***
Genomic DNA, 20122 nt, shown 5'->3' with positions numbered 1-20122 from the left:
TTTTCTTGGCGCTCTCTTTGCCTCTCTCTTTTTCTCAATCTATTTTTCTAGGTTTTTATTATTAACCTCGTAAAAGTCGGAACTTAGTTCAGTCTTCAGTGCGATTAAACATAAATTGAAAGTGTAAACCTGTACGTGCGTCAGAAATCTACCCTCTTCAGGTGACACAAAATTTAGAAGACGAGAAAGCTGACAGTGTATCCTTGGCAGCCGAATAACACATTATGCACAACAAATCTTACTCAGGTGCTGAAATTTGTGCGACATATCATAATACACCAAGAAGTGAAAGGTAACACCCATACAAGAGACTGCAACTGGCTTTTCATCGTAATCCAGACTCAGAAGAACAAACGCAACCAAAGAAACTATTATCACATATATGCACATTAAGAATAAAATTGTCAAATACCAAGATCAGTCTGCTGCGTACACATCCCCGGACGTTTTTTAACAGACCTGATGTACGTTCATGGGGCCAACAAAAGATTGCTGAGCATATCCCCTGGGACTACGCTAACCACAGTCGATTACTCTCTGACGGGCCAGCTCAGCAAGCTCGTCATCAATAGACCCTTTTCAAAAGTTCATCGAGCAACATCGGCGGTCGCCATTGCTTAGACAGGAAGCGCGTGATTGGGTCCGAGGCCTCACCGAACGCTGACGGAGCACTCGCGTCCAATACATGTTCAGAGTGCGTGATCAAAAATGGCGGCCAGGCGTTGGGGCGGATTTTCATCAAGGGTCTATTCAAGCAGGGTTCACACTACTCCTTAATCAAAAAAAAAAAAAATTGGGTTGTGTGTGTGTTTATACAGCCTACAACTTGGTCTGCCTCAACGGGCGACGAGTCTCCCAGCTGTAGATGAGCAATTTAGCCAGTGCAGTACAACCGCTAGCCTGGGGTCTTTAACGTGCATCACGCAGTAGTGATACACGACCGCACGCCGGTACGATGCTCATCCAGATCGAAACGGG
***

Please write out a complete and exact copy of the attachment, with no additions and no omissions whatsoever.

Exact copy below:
Genomic DNA, 20122 nt, shown 5'->3' with positions numbered 1-20122 from the left:
TTTTCTTGGCGCTCTCTTTGCCTCTCTCTTTTTCTCAATCTATTTTTCTAGGTTTTTATTATTAACCTCGTAAAAGTCGGAACTTAGTTCAGTCTTCAGTGCGATTAAACATAAATTGAAAGTGTAAACCTGTACGTGCGTCAGAAATCTACCCTCTTCAGGTGACACAAAATTTAGAAGACGAGAAAGCTGACAGTGTATCCTTGGCAGCCGAATAACACATTATGCACAACAAATCTTACTCAGGTGCTGAAATTTGTGCGACATATCATAATACACCAAGAAGTGAAAGGTAACACCCATACAAGAGACTGCAACTGGCTTTTCATCGTAATCCAGACTCAGAAGAACAAACGCAACCAAAGAAACTATTATCACATATATGCACATTAAGAATAAAATTGTCAAATACCAAGATCAGTCTGCTGCGTACACATCCCCGGACGTTTTTTAACAGACCTGATGTACGTTCATGGGGCCAACAAAAGATTGCTGAGCATATCCCCTGGGACTACGCTAACCACAGTCGATTACTCTCTGACGGGCCAGCTCAGCAAGCTCGTCATCAATAGACCCTTTTCAAAAGTTCATCGAGCAACATCGGCGGTCGCCATTGCTTAGACAGGAAGCGCGTGATTGGGTCCGAGGCCTCACCGAACGCTGACGGAGCACTCGCGTCCAATACATGTTCAGAGTGCGTGATCAAAAATGGCGGCCAGGCGTTGGGGCGGATTTTCATCAAGGGTCTATTCAAGCAGGGTTCACACTACTCCTTAATCAAAAAAAAAAAAAATTGGGTTGTGTGTGTGTTTATACAGCCTACAACTTGGTCTGCCTCAACGGGCGACGAGTCTCCCAGCTGTAGATGAGCAATTTAGCCAGTGCAGTACAACCGCTAGCCTGGGGTCTTTAACGTGCATCACGCAGTAGTGATACACGACCGCACGCCGGTACGATGCTCATCCAGATCGAAACGGG